Early in my practice, I renamed Utthita Hasta Padangusthasana Quaking Vulture. You know the look—bent knees, rounded back, furrowed, sweaty brow, hand desperately grabbing for the foot. It wasn’t pretty. I know, yoga isn’t about looking pretty in the pose, but I was struggling with some serious muscle tightness from my heels to my skull. For my own comfort and health, I needed to stretch out my entire back line and figure out how to keep it that way.
I started from the bottom with the muscles of the calves and shins—the soleus, gastrocnemius and tibialis anterior. The soleus attaches to the heel, via the Achilles tendon, and in addition to plantarflexion (pointing the foot), it holds us up—contracting while we stand to keep us from pitching forward. The soleus lives underneath the gastrocnemius (the prominent, obvious calf muscle that plantarflexes your foot and bends your knee), and while the two are not attached, per se, they share fascial tissue. So if the soleus is tight, it will likely transfer that tightness to the gastrocnemius. Never before had I noticed tightness in my calves because I didn’t need to recruit length in them for many poses—in fact, the turned out rear foot in many standing poses bypasses these muscles.
Working in a modified high lunge, I experimented with keeping my back heel on the ground and bending both my front and back knees. Yow! These babies were tight. But muscles don’t work in isolation, and stretching isn’t always the answer. In my Yoga Tune Up® training we were taught to look at muscles and their opposites—agonists and antagonists—and how to intelligently employ stretch and strength to correct imbalanced use patterns. If one muscle (or more) is tight, the muscle on the opposite side of the joint it acts upon may be weak. I took a look at the tibialis anterior—the muscle that runs along the front of the shin and lifts your toes (aka dorsiflexion). Sitting a chair doing very simple toe lifts, they fatigued in about a minute. Ok, I had some work to do here. But what else was happening upstream?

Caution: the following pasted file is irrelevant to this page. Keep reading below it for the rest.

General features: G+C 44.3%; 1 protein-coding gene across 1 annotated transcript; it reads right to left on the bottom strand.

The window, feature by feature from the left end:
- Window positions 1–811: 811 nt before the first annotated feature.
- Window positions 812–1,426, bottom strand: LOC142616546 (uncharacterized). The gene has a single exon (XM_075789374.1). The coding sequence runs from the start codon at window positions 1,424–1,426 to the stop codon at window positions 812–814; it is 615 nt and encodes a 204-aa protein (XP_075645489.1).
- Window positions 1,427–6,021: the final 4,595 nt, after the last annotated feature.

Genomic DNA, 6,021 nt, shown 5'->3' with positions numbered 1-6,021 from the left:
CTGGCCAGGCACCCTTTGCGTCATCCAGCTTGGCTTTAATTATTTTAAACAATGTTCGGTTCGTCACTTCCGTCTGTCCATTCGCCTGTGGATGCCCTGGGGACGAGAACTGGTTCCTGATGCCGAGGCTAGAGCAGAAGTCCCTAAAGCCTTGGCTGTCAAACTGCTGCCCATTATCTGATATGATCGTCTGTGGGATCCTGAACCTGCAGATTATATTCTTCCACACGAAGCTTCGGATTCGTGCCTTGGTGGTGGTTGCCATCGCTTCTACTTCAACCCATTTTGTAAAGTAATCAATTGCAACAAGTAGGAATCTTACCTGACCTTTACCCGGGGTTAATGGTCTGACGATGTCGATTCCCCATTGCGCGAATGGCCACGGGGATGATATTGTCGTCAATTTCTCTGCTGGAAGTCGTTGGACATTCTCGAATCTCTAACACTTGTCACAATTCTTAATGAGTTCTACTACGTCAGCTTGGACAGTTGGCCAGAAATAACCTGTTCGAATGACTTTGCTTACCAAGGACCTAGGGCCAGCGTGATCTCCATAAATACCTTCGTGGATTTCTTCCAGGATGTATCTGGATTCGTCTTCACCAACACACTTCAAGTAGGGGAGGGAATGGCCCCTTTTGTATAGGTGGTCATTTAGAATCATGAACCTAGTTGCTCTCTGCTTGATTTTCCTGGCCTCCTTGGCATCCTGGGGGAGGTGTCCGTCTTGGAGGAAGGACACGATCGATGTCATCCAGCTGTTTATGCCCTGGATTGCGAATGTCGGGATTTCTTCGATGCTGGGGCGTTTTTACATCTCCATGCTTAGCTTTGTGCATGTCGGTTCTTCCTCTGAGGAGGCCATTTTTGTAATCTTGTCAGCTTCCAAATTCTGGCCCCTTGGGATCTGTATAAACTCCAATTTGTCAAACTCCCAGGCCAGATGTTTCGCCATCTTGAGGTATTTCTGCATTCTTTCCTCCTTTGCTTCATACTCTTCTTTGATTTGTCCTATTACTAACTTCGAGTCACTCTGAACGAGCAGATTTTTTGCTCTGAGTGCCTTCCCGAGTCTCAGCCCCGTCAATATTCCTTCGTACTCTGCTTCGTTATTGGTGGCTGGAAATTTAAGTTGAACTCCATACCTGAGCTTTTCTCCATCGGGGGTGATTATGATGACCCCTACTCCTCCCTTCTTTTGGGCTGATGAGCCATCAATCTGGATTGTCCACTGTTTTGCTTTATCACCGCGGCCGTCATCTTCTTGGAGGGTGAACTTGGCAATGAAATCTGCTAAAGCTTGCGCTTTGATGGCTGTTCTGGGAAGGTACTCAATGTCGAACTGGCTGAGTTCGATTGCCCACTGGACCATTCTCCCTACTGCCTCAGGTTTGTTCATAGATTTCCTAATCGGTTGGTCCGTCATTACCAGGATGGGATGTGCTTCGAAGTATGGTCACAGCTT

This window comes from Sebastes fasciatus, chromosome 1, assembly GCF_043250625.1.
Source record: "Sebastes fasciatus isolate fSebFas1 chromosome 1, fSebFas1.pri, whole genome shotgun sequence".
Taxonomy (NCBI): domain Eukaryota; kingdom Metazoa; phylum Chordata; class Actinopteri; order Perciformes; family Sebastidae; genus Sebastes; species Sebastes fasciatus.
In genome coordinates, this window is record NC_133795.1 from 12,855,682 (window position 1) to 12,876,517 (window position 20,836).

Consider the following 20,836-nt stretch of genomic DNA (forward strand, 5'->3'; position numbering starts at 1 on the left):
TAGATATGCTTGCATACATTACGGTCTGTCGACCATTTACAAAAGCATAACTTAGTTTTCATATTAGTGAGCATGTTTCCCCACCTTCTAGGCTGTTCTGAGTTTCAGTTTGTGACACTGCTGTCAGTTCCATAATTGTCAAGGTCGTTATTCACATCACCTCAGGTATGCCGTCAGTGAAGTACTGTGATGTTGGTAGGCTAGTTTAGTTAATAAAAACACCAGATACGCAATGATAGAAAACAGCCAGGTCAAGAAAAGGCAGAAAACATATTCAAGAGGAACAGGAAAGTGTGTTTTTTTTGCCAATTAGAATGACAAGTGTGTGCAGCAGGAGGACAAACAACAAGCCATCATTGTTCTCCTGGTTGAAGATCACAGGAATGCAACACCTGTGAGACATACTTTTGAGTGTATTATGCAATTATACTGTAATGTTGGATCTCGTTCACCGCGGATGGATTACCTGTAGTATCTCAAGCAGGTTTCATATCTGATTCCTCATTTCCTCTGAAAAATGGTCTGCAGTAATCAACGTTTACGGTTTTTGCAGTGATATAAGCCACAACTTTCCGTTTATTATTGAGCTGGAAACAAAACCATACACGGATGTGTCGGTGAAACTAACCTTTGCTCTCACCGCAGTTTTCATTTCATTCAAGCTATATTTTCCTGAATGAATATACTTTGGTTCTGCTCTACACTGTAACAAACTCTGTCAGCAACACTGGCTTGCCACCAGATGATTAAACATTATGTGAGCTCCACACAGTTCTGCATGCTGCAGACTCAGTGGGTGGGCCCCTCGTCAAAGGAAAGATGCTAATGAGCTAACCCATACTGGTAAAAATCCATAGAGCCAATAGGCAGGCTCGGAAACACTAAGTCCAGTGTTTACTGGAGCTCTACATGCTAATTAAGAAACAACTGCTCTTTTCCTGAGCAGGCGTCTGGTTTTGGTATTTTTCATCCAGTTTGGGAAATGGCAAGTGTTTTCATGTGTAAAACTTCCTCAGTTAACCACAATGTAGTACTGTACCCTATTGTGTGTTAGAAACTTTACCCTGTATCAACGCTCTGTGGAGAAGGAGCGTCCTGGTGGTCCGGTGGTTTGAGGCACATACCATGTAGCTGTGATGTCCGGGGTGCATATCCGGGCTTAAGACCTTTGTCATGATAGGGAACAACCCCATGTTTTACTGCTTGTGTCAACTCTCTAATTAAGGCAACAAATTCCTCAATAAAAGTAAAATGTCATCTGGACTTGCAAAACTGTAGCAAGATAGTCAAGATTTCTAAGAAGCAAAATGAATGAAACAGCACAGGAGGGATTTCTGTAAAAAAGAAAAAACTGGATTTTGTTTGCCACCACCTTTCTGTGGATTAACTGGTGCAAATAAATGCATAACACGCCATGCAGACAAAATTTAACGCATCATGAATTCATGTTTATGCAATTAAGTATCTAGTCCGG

Just above the knee, the gastrocnemius attaches to two big lumpy bits at the bottom of the back of the thigh bone, called the lateral condyles of the femur. Meanwhile the hamstrings, which flex the knee and extend the hip, attach below the knee on the shin bones. The biceps femoris runs from the hip at the ischial tuberosity (sit bone) to the head of the fibula; the semimembranosus runs from the sit bone to the medial condyle of the tibia; and the semitendinosus attaches the sit bone to the medial shaft of the tibia.
Hmm. Hamstrings split out and around to anchor below the knee, calf threads between and anchors above the knee. To take the nautical analogy one step further, the muscles together work like a square knot. When we straighten out knees, we cinch those muscle attachments tightly and fire the entire fascial line running up the backside of our bodies, when we bend our knees, they get out of each other’s way and loosen (hence why it is so much easier to lengthen the spine in a bent-knee forward fold). So job two was to stretch the hamstrings (pick your favorite flexed hip/extended knee exercise).
That left my back, specifically my erectors, which even if they no longer had to stretch to compensate for lower body restrictions, still had to turn on to hold me upright. To combine stretch and strength in spinal extension I revisited my Quaking Vulture and changed the orientation. Like throwing your pose into a snow globe and seeing where it lands, my vulture rocked forward into a modification of Parsvottanasana that focused on eccentric lengthening (contracting while stretching) of my back and abdominals and gave me a great core workout to boot. Conveniently, this modified pose also addressed my hamstrings and lower leg muscles—a three for one! It took some time, but that Quaking Vulture is now a healthy and comfortable standing toe hold.
I’ve included a short video of my modified Parsvottanasana below.